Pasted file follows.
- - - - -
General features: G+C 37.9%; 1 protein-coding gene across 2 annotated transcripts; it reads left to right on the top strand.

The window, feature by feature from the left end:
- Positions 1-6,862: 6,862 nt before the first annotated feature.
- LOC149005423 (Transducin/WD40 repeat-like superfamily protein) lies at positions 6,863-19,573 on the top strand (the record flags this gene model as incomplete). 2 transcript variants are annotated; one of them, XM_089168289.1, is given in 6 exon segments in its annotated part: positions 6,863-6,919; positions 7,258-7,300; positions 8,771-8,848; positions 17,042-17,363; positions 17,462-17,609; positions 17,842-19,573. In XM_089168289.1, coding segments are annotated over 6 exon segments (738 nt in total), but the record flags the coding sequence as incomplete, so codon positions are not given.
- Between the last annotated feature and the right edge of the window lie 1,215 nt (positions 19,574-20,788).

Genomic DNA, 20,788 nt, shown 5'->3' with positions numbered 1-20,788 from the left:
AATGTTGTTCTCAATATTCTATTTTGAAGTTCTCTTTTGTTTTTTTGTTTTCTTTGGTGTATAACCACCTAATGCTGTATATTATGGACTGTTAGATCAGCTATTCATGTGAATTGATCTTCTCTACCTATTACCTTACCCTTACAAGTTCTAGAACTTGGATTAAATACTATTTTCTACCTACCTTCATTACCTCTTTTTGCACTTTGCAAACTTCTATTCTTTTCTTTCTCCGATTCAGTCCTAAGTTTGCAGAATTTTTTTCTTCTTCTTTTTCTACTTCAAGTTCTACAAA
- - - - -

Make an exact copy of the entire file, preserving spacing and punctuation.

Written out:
General features: G+C 37.9%; 1 protein-coding gene across 2 annotated transcripts; it reads left to right on the top strand.

The window, feature by feature from the left end:
- Positions 1-6,862: 6,862 nt before the first annotated feature.
- LOC149005423 (Transducin/WD40 repeat-like superfamily protein) lies at positions 6,863-19,573 on the top strand (the record flags this gene model as incomplete). 2 transcript variants are annotated; one of them, XM_089168289.1, is given in 6 exon segments in its annotated part: positions 6,863-6,919; positions 7,258-7,300; positions 8,771-8,848; positions 17,042-17,363; positions 17,462-17,609; positions 17,842-19,573. In XM_089168289.1, coding segments are annotated over 6 exon segments (738 nt in total), but the record flags the coding sequence as incomplete, so codon positions are not given.
- Between the last annotated feature and the right edge of the window lie 1,215 nt (positions 19,574-20,788).

Genomic DNA, 20,788 nt, shown 5'->3' with positions numbered 1-20,788 from the left:
AATGTTGTTCTCAATATTCTATTTTGAAGTTCTCTTTTGTTTTTTTGTTTTCTTTGGTGTATAACCACCTAATGCTGTATATTATGGACTGTTAGATCAGCTATTCATGTGAATTGATCTTCTCTACCTATTACCTTACCCTTACAAGTTCTAGAACTTGGATTAAATACTATTTTCTACCTACCTTCATTACCTCTTTTTGCACTTTGCAAACTTCTATTCTTTTCTTTCTCCGATTCAGTCCTAAGTTTGCAGAATTTTTTTCTTCTTCTTTTTCTACTTCAAGTTCTACAAA